Receiving a phone call from my director while my Bengali sister was washing my feet.

“When tragedy happens we look for someone to blame,” my pastor said this past Sunday, reflecting on Orlando’s mass shooting that occurred the night before and imploring us to pause to grieve the lives taken. Yet blame is the easiest thing to do. It’s what the religious leaders during Jesus’ time on earth were all about: catch a woman in adultery and blame her. Find a man born blind and blame him or his parents for sinning. The list goes on.

One community that’s receiving blame after this incident is Muslim immigrants and refugees.

We blame our fears and we fear what’s unfamiliar. Among communities of faith, some might discourage encounters with people holding worldviews different from their own because such interactions could result in questioning or even rejecting their beliefs. For me, however, engaging on a deep level with people holding beliefs varied from my own has actually expanded and deepened my faith. Living several years in Bangladesh gave me insights on stories from the Bible that I would have never recognized had I stayed in the United States. Furthermore, my Muslim friends taught me about reverencing God, showing hospitality to strangers and praying in a disciplined fashion. To this day I still pray with my palms facing up, a position that indicates receptiveness to receiving God’s blessing.

A couple stories from the book I’ve been writing offer additional glimpses into the spiritual insights I gained from my experience of living with a Muslim family in a country far from my own:

Daisy*, the younger of the two daughters, was an energetic artist with a zest for life. Her older, more docile sister Nadine* would tease us and say that Daisy and I were “dushtu bons” (naughty sisters). She sometimes accompanied me to the English service at the Assembly of God church and after one service asked me to explain the meaning of the word “fellowship.”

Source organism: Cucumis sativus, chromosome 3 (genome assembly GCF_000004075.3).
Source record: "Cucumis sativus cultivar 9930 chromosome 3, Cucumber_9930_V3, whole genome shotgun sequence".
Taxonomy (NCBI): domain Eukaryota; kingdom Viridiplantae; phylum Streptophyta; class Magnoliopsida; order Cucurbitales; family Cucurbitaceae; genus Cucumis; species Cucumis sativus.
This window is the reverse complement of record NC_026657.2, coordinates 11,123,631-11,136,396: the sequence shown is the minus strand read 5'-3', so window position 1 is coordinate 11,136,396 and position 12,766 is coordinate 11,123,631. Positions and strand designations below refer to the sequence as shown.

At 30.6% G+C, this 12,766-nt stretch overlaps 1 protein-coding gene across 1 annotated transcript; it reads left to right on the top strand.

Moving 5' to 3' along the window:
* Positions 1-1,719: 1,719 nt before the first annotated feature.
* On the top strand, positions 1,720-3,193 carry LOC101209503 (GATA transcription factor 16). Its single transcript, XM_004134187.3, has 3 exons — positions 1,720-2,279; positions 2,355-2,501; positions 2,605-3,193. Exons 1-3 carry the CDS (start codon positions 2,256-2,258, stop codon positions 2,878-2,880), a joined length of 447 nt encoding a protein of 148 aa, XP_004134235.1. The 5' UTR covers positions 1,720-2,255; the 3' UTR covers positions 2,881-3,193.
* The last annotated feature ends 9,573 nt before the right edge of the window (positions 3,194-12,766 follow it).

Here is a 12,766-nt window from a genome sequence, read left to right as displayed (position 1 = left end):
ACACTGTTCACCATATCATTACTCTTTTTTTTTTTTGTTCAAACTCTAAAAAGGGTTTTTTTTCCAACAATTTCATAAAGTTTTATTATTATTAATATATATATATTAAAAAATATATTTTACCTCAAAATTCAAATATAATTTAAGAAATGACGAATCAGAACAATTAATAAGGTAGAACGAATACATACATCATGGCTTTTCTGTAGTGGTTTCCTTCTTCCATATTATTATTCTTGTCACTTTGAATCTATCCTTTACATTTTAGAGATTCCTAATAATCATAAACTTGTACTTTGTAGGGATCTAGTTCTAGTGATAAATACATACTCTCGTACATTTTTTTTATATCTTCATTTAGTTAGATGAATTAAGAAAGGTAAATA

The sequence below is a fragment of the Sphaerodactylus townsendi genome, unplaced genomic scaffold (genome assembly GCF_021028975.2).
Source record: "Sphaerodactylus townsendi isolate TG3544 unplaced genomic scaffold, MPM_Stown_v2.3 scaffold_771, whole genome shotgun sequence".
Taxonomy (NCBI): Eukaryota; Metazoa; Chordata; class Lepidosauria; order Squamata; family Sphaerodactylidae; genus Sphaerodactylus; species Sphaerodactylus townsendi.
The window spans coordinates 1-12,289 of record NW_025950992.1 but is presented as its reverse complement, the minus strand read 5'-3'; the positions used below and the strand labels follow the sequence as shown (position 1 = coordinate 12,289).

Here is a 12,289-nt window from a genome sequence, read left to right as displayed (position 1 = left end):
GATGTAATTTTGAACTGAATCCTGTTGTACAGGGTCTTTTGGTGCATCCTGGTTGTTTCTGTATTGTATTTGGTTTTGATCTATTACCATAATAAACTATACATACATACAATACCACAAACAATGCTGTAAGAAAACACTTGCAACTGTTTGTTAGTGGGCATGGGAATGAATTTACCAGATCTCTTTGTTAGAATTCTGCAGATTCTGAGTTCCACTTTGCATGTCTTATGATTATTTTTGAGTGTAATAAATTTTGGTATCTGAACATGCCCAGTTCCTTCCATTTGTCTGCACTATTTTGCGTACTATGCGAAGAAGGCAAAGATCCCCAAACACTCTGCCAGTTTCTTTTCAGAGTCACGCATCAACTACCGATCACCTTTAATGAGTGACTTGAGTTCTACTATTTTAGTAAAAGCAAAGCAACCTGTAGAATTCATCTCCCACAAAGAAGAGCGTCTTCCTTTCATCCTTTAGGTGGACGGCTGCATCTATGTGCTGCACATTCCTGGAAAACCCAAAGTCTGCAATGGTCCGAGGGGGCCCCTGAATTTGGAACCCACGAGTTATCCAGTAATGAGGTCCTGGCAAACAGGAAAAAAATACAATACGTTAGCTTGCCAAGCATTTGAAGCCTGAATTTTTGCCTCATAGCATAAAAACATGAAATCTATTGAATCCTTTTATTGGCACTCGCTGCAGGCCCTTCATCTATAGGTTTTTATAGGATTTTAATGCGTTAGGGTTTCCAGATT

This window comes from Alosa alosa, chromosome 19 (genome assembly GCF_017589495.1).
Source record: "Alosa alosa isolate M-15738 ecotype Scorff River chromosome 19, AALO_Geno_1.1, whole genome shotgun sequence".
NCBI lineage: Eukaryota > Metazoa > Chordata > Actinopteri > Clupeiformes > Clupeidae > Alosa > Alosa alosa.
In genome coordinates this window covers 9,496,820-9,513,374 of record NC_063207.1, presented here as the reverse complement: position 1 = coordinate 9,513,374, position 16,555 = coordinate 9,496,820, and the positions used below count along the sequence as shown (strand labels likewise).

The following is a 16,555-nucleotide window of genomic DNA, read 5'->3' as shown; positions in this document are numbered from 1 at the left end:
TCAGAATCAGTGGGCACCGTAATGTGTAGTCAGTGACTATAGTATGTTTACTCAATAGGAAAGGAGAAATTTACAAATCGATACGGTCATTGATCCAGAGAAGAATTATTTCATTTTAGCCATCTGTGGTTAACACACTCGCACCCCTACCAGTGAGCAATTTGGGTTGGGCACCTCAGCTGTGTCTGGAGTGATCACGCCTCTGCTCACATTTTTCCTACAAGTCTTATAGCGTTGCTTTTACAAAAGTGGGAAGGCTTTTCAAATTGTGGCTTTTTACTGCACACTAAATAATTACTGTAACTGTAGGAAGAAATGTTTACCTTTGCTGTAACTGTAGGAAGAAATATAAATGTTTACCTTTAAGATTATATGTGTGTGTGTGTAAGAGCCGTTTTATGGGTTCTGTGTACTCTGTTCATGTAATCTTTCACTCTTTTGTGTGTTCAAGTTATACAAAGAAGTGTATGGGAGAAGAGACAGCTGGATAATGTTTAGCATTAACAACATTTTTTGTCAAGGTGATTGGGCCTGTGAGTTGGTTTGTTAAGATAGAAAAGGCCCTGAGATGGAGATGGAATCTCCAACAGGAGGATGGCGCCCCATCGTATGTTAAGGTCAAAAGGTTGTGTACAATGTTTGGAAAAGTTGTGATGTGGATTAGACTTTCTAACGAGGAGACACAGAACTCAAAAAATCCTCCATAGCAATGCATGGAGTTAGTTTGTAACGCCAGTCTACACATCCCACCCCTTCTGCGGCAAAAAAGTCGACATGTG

“It’s like when you’re worshipping and you feel connected to God,” I tried to explain. She looked at me confused. As I was reflecting on our conversation later in the week, Revelation 3:20 came to mind:

“Look! I have been standing at the door, and I am constantly knocking. If anyone hears me calling him and opens the door, I will come in and fellowship with him and he with me.”

I thought of how Daisy and her family demonstrated hospitality to me, a trait prominent in Muslim cultures. My western mind was blown as I realized my understanding of “fellowship” had been limited and shaped by my religious experiences and had deviated from the original Biblical context. I excitedly shared the verse with Daisy and my insight into the meaning of this word that she had been so wonderfully displaying to me.

Another evening I shared the Last Supper story about how Jesus washed his disciples’ feet.

“You all have been doing so much for me,” I said. “But Jesus taught that we should serve others. And in his day, people wore sandals and had very dirty feet, much like here. So I would like to wash your feet.”

“Oh no! You can’t possibly wash our feet!” they exclaimed.

I was their honored guest and a foreigner at that! They insisted on washing mine and I eventually agreed on the terms that I would get to wash theirs in exchange. It was a beautiful, sacred moment and gave me insight into the depth of shock Jesus’ disciples must have felt when their leader washed their feet.